From Publishers Weekly
It's not easy to tell in this psychological chiller whether Provost Eldon Fochs is a recipient of the devil's attention or a criminal psychopath with delusions. In the end, it doesn't matter. Evenson's disturbing first novel addresses what he calls "a problem common in a wide range of religions." That is, a church leadership that exploits the ambiguity of religious phraseology and its own assumed purity to shield corruption. The highest authorities of the Church of the Blood of the Lamb are well aware that one of their provosts is committing sexual crimes against children. When psychotherapist Alexander Feshtig, whose clinical account of Fochs's "disturbances" open the book, attempts to bring the provost to justice, he discovers what it means to go up against a self-righteous organization. So do the mothers of the victimized children. Through alternating first-person chapters, Fochs emerges as a man with no remorse and a narcissistic thirst for demeaning others. Yet rather than being censured by his church, he's protected. He's even included on a committee sitting in judgment of him, because he's presumed innocent and therefore eligible. All the while, a strange man known to the reader only as Bloody Head makes all the right things happen for him in return for certain loathsome favors. Evenson's allegory of blind religious obedience is a shocking account of a predator expert in the "soul murder" of the vulnerable, a villain who relies on the church to abet his crimes. Given Evenson's well-publicized expulsion from the faculty of Brigham Young University (after the publication of his 1994 story collection, Altmann's Tongue), his scary fictional treatment of church hypocrisy has the feeling of a reasoned attack on blind religious obedience.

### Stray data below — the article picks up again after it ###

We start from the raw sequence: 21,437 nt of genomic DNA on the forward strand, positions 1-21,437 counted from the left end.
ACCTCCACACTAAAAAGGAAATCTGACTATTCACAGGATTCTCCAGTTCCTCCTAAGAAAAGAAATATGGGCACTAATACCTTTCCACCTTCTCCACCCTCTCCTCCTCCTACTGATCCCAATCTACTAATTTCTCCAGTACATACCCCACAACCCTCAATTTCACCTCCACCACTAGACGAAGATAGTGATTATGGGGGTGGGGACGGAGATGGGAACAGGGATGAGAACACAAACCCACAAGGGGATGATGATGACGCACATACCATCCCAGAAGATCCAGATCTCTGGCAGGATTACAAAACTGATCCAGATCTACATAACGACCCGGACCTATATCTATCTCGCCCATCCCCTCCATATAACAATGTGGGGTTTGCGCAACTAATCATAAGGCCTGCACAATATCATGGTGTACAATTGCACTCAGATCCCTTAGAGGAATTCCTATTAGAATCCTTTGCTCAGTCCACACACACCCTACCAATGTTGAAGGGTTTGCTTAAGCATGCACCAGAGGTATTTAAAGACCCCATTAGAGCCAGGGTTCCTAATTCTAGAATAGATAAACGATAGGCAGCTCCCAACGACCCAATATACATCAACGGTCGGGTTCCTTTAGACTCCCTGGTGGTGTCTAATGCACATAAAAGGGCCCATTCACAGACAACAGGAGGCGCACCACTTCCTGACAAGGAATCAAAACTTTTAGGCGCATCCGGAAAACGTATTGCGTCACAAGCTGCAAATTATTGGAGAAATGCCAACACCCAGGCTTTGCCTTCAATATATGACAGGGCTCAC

Copyright 1998 Reed Business Information, Inc.